There are other organizations that certify specific areas of nursing. The Pediatric Nursing Certification Board (www.pncb.org) has certification programs for pediatric nurses and primary care pediatric nurse practitioners, and the only certification program for acute care pediatric nurse practitioners. The American Midwifery Certification Board (www.amcbmidwife.org) certifies nurse midwives, and the Council on Certification of Nurse Anesthetists (www.aana.com) certifies nurse anesthetists. Sexual Assault Nurse Examiners can become certified through the International Association of Forensic Nurses. These organizations also have methods for maintaining or renewing certification.
Nursing School Survival 101, by Monica Mazurowski
Preparing to get into nursing school: probably one of the most intimidating experiences of my life. Every school I applied to had a little * next to the nursing program and the statement "very limited space and difficult program." And at each open house I went to for the schools I heard something along the lines of "Look around, because only about 10 of the 40 students in this room will be accepted." However, I got into the four schools I applied to with good grades, Honor Society, some community service, and extracurriculars, but nothing over the top! I think being enthusiastic in your essay and being an all-around good student says more than a letter grade.
Admissions: I found this process to go relatively fast. I applied very early, probably in the first week you could apply, which I would also recommend doing, and heard back less than a month later from all the schools I applied to, either telling me I was accepted or that I had made it to the next round, so to speak.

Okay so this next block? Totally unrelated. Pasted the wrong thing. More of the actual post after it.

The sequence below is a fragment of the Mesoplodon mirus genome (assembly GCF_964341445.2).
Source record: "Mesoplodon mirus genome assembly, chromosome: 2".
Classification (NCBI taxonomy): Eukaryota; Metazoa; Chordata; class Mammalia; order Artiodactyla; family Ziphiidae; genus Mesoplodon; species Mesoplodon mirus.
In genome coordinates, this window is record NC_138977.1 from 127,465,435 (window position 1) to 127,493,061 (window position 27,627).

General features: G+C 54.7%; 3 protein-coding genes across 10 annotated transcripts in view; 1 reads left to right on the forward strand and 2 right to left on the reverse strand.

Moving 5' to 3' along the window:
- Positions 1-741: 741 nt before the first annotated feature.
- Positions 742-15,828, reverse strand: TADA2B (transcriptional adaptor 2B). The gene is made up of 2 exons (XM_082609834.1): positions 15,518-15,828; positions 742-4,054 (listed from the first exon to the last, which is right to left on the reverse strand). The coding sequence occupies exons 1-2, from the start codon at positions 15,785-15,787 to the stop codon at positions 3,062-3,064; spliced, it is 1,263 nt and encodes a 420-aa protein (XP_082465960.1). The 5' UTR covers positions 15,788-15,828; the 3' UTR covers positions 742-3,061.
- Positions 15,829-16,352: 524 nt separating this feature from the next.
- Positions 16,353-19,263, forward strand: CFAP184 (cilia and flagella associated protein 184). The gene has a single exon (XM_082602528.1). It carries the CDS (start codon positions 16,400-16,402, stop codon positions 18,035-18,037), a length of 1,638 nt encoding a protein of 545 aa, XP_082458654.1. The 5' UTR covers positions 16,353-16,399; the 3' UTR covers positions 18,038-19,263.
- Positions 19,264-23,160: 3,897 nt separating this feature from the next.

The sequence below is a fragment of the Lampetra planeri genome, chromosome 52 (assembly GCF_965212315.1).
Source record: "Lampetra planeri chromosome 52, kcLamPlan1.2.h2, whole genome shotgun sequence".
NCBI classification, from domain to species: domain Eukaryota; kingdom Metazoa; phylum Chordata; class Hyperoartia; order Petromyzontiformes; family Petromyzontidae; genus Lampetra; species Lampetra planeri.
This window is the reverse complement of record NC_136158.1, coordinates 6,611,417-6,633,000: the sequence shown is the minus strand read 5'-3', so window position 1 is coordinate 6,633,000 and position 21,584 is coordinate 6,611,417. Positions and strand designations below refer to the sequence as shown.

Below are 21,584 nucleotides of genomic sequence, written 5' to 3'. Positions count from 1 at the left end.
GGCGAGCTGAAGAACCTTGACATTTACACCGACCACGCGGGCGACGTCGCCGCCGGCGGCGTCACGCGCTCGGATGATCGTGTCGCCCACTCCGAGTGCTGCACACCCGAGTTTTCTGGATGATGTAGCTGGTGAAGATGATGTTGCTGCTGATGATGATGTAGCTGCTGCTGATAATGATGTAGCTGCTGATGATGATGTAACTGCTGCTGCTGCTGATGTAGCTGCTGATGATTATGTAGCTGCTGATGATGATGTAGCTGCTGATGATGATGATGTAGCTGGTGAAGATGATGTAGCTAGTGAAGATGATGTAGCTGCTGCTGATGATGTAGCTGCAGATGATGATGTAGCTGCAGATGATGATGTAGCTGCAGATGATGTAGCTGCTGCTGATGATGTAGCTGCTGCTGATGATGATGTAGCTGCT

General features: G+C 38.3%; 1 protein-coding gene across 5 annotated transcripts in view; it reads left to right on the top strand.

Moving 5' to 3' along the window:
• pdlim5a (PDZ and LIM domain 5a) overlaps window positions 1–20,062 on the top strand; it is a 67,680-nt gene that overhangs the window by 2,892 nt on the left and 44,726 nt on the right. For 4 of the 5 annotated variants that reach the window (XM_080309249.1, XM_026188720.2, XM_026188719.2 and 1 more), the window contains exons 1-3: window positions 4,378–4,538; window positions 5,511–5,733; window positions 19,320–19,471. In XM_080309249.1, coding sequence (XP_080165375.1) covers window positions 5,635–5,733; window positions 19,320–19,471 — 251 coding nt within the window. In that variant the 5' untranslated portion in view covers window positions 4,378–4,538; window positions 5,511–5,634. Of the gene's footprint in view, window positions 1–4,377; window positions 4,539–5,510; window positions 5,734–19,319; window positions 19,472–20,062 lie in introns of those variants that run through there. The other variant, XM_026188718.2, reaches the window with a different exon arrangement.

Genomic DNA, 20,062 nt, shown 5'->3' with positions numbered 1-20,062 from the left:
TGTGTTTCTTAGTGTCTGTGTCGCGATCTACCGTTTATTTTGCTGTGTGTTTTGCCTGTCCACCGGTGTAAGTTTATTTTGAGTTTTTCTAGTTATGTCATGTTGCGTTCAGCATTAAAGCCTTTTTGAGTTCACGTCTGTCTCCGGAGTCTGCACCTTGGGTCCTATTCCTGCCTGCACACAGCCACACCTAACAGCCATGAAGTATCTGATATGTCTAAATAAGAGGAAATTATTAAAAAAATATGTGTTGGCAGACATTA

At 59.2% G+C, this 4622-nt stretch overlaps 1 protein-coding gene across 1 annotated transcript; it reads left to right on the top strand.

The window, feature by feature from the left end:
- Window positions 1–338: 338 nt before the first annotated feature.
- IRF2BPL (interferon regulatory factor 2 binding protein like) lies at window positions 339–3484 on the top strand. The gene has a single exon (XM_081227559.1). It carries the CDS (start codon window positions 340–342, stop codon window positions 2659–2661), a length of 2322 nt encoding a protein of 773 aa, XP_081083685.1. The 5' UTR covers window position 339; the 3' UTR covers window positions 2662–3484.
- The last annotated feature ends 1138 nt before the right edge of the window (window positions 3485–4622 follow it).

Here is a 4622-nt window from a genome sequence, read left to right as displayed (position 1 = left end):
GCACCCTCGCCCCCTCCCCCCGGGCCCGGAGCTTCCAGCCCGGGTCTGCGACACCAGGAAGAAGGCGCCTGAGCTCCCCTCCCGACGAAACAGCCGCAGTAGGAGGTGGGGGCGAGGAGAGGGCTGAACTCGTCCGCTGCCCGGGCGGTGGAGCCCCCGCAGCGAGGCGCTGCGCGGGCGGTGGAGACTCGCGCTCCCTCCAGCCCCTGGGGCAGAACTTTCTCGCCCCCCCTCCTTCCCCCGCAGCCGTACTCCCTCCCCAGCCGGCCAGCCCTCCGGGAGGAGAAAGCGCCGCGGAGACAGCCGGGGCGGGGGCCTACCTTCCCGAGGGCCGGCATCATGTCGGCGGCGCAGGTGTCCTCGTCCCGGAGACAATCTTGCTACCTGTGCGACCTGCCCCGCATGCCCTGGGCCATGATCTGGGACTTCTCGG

Surviving Nursing School: Ah, the tough one. To be completely honest, I would consider myself a very balanced nursing student. I spent my first two years having a blast and managing As with all of my general education courses and then boom, junior year came along. My advice: Have fun while you're taking your easy classes! Once that third year rolled around, I went from waking up at 10:45 A.M. to make it to my 11 A.M. art class to waking up at 5:15 A.M. to be at clinical by 5:45. Talk about a drastic change!! Now don't get me wrong, nursing school is very challenging; however if you learn how to manage your time well you can still have a life. I work at a restuarant about 12 hours a week, have lots of friends and a serious boyfriend, and still manage to get As and Bs. For me, the key was to study a little bit each night. Then, the night before while everyone was cramming, okay, I was, too, but at least I wasn't going into the cramming blind! A lot of my peers were very intimidated by clinical and he stories we'd hear of evil clinical professors who made girls get sick every morning. That also is nothing to fear. If you simply come prepared, are confident in your answers, and genuinely want to learn, professors can see that, and though they will challenge you, they will also respect you. Another bit of advice I would give would be to not only do an internship after your junior year, but also to work as a nurse's aide the summer of your sophomore year. It will help you get your feet wet with your profession, gain essential skills, and have a heck of a lot more appreciation for those who are helping you when you become an RN.